One should always have enough supplies of needed items on hand to survive a week without leaving the house.
Excellent point! In the area where I live, we have repeated problems with blue-green algae (cyanobacteria) infiltrating the drinking water. Whenever a cautionary advisory is issued, the stores almost immediately run out of bottled water! And when the advisory is lifted, the store shelves are full again. The key, as you pointed out, is to prepare in good times so you don’t find yourself flat-footed when more challenging circumstances arise!
Hi Maria – I suspect we’ll soon see a time where the big picture economic situation and the prepper’s worst nightmares intersect. It’ll be somewhere in the middle most likely. Not as bad as the worst the preppers imagine, but a lot less comfortable than most of us want to believe.
From what I know about both Chris Martenson and Adam Taggart, neither actually fall under the category of preppers. But both believe it’s time for people to begin shifting to a less system-dependent lifestyle. That’s an idea I can get behind, and a soft direction I take on this blog. Martenson left a cushy financial job a few years back when he saw disconnects between the financial markets and the real economy. I think that should be apparent to us all.
Thank you Kevin. We do have water cleaning systems in place, as the great majority of our U.S. water is already poisonous. We’ll enhance it next year by installing rain barrels. We’re definitely preparing to grow some of our own food next year. And we’re also taking many more health issues into our own hands.
Actually, we should be thanking Steve for doing this review. But I think every little bit of preparation helps. It isn’t possible to be prepared for everything that happens, but a reasonable amount of preparation will have you ready just in case. One of the concerns I do have is prolonged systemic disruption, like the power grid or the internet being shut down for weeks. Either would be impossible to completely plan around.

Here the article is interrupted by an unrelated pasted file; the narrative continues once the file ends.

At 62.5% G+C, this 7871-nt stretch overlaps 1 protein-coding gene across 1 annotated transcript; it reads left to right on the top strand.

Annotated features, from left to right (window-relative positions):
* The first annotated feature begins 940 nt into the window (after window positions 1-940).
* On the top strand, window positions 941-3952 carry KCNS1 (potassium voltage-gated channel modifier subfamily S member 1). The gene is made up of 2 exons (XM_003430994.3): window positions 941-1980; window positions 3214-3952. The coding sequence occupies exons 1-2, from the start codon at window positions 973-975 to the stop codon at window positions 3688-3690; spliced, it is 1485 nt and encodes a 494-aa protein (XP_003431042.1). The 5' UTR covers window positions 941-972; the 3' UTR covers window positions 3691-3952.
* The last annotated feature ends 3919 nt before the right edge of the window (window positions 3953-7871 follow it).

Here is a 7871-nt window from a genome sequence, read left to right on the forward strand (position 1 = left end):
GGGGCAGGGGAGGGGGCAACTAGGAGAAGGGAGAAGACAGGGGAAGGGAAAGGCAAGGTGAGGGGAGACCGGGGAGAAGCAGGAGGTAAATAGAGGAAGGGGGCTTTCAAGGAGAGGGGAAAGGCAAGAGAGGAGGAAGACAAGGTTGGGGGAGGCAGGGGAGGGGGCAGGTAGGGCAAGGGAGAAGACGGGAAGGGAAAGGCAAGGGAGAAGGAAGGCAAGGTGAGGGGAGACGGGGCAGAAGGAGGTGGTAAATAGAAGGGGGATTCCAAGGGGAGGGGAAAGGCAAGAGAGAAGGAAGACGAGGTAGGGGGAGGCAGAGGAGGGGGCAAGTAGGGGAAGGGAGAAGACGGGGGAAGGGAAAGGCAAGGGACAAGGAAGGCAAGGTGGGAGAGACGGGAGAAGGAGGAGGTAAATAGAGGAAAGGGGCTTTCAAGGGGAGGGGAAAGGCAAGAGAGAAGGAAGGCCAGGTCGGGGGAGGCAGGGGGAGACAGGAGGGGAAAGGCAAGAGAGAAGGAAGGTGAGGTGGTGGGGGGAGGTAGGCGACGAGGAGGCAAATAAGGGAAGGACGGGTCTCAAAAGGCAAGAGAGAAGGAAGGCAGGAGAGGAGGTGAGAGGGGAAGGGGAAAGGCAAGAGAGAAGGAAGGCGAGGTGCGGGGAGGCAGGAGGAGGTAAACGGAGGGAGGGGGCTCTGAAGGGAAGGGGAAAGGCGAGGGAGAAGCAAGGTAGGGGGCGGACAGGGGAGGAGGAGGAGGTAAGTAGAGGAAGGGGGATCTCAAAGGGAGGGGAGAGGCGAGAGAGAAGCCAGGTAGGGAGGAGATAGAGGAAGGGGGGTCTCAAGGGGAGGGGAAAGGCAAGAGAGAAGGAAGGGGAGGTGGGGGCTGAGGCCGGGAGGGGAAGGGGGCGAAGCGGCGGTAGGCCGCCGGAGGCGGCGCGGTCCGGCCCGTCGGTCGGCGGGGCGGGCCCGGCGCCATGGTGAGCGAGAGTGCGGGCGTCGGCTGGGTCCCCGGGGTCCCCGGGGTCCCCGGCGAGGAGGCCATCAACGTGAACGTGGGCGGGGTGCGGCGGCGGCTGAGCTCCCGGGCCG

We had a gasoline shortage in the Atlanta area back in 2008 that lasted for two months. After a few weeks, it got really bad. Like having to have cops at gas stations due to violence. These things can get as ugly as you can imagine.
Hi Kevin. We’re not preppers by nature, but we do believe in self-sufficiency, but mostly because of storms taking out power, etc. Things that are not nationwide, not even statewide per se. I do believe it’s prudent to be prepared, as the boy scouts would say, but I don’t think there’s much any of us can do to prepare for large nationwide issues. We tend to make sure we’re provisioned so to speak and check in on our neighbors, etc. We recently had very bad storms with many large trees downed statewide. Much of our area in Vermont lost power, and we were out for three days. But we have a stand-by generator, which saved us more than once. It’s one part of being prepared for where we live. But I think I will put this book on my Amazon wish list. It looks like an interesting read.
I fully agree Bev, there’s not much any of us can do about nationwide problems, other than to do our best to position ourselves to weather whatever problems might hit (save money, stay out of debt, have hands-on skills/be self-employed, keep expenses low, etc.). We were hit by the same storm here in NH, and more than 100,000 homes lost power. Schools were even closed. Fortunately, we were unaffected, other than our nerves being rattled by heavy winds shaking the house Sunday night.